One day over coffee Alfred said he'd been told by staff at his brother Kenneth's assisted living residence that as of yesterday he was forbidden to visit. "Every time I go there, he and I end up yelling at each other," Alfred said. "The other residents get upset, and it's hard to calm Ken down after. We've been fighting all my life. We'll never stop."
The idea of brothers quarreling with each other long into their old age was shocking. Conflict is so destructive! Why add personal hostilities to the constant warring of nations and factions?
As usual, the level of my indignation was nicely calibrated to cancel out thoughts of my own family history. Why had I moved across the country from all my relatives years ago? Because I couldn't stand them.
Alfred's little brother had always done things right. Kenneth excelled at school and made friends easily. He helped his father in the family's Chevrolet business and his mother around the house. After college he worked hard as a contractor and married well. He spent happy weekends with the family including the in-laws and everyone's scads of children.
But his earliest accomplishment in life was appointing himself his older brother's bad conscience. Forever afterward Kenneth would nag Alfred about his failures and neglected duties in periodic lectures as well as through his own shining nonverbal example. This was the sore spot in their relationship, said Alfred.
Indeed, Kenneth had enjoyed a childhood career of berating Alfred for the C's and D's on his report card, for his inability to make friends, and for his bad habit of regularly being attacked by bullies. Later it was wrong, intoned Kenneth, that when Mom or Dad needed help around the house or at the car lot, Alfred took a walk. It was wrong of Alfred to avoid marriage, work in menial jobs that he regularly quit, scorn family gatherings, and spend his leisure time in bars. Wrongest of all was that Alfred turned his back on his mother in her final illness and left his younger brother to do all the filial tending. This, according to Alfred, was Kenneth's sore spot.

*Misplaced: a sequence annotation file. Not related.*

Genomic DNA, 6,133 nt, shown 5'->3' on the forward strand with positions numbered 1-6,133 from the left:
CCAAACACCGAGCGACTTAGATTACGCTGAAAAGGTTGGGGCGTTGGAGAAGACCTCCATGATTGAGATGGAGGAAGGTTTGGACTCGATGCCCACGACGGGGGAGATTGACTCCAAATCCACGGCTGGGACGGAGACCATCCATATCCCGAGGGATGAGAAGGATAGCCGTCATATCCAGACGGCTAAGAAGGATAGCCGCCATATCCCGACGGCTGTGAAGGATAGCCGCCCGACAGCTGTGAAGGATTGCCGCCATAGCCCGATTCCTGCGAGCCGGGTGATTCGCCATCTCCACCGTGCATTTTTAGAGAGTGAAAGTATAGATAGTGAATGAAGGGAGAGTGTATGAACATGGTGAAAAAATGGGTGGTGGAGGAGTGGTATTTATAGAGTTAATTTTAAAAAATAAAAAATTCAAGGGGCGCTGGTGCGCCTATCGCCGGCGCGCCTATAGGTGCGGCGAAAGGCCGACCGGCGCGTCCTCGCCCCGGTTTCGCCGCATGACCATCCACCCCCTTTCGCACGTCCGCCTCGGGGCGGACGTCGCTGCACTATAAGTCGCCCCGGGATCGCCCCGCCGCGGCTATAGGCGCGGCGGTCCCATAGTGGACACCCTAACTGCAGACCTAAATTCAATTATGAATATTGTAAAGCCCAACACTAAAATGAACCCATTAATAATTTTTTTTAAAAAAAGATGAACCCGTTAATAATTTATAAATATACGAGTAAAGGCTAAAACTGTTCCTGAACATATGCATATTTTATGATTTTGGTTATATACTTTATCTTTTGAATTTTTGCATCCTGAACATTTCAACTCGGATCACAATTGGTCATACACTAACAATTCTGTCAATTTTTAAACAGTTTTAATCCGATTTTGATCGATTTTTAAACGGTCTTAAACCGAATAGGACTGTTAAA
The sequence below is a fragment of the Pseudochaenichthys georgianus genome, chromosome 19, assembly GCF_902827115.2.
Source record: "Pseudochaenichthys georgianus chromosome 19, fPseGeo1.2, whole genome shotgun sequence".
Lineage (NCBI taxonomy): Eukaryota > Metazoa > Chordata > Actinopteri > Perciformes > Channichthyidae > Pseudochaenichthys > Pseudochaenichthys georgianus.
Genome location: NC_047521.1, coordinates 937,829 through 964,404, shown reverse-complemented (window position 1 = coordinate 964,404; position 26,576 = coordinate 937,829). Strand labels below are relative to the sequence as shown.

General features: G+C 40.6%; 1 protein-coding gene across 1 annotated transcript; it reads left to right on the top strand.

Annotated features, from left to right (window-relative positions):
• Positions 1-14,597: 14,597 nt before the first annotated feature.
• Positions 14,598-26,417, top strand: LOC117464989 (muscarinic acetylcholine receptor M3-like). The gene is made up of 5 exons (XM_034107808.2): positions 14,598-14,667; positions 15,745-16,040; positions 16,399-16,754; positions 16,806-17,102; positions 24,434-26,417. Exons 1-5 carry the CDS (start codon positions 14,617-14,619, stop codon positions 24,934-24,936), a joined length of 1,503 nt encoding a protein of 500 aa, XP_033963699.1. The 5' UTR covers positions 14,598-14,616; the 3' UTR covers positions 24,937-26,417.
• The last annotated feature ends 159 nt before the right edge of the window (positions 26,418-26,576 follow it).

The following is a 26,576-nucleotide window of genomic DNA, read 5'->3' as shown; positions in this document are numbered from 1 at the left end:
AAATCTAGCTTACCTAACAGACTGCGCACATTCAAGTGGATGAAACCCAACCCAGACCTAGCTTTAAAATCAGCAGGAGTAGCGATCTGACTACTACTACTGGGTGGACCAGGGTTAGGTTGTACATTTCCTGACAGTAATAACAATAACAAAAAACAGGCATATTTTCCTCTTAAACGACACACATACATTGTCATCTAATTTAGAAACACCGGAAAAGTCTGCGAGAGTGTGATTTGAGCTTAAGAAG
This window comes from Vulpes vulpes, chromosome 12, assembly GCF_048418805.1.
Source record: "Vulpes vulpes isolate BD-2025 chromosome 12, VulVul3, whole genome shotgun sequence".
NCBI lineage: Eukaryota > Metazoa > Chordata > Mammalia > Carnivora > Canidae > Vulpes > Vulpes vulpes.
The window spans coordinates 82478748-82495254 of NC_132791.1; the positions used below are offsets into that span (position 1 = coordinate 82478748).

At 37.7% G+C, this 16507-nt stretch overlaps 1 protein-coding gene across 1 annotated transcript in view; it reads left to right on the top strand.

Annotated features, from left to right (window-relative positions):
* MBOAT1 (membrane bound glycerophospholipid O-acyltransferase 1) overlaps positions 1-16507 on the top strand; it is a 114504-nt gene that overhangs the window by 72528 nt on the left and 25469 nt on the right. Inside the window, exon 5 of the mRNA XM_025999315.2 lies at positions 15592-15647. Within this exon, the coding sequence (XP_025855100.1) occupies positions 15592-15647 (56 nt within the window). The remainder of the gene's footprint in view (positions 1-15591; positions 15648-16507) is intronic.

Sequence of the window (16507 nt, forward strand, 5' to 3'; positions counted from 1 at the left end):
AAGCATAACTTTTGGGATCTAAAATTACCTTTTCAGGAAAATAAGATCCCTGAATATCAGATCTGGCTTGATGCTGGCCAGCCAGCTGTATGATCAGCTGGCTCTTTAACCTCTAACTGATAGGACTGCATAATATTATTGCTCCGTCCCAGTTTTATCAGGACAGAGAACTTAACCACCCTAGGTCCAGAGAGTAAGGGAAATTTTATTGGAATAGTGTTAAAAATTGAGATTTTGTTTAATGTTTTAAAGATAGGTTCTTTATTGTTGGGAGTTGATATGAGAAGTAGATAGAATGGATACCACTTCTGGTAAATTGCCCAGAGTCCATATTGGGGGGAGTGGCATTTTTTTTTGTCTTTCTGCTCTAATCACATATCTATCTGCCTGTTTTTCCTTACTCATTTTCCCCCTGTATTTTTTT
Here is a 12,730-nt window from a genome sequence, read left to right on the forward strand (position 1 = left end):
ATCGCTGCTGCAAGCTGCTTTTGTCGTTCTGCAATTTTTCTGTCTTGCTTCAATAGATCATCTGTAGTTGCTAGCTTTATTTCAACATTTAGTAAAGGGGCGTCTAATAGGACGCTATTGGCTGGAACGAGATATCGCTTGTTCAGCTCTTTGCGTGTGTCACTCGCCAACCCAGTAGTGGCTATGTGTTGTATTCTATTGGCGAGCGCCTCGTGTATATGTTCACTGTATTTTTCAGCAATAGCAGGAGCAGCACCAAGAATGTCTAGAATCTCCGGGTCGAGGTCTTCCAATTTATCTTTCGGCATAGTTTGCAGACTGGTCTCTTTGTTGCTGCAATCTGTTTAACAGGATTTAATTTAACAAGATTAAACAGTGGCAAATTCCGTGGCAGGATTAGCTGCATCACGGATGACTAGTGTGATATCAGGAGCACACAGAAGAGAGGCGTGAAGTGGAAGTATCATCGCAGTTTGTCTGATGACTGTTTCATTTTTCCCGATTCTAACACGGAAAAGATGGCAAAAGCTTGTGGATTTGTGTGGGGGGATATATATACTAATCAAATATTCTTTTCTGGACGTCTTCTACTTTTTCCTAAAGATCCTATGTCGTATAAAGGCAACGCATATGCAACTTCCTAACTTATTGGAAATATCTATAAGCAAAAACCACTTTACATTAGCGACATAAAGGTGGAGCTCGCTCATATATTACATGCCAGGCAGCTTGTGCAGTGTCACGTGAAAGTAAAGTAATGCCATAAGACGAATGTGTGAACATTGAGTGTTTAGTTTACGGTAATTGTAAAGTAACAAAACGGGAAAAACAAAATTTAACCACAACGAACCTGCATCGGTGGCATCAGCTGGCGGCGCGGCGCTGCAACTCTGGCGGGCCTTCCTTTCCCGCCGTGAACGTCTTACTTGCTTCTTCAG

I was curious to meet this paragon of virtue. To tell the truth, Kenneth sounded like my sister, the angel who bought a house near the family home so she could be there for Mom in her old age the way a good daughter should. (To tell the rest of the truth, Kenneth sounded like me, the angel who believes she can help people love each other and live in peace, who prides herself on her resume, and who once hid her black-sheep little brother's left shoe when he was late getting dressed for school.) So I asked Alfred, "What if I came along on a visit to your brother? Do you think I might be able to keep a lid on things?"
Alfred was silent. I asked him why he wanted to visit a guy who used his achievements as a stick to beat his big brother over the head with. "Because," said Alfred, "I want to tell him how it felt to be me when I was growing up. And I wonder what it was really like for him." "Well," I said gently, "he might not hear your feelings. And he might not tell you how it was for him back then." Alfred pondered these things for a couple of weeks. Then he and I drove to his brother's residence for a visit.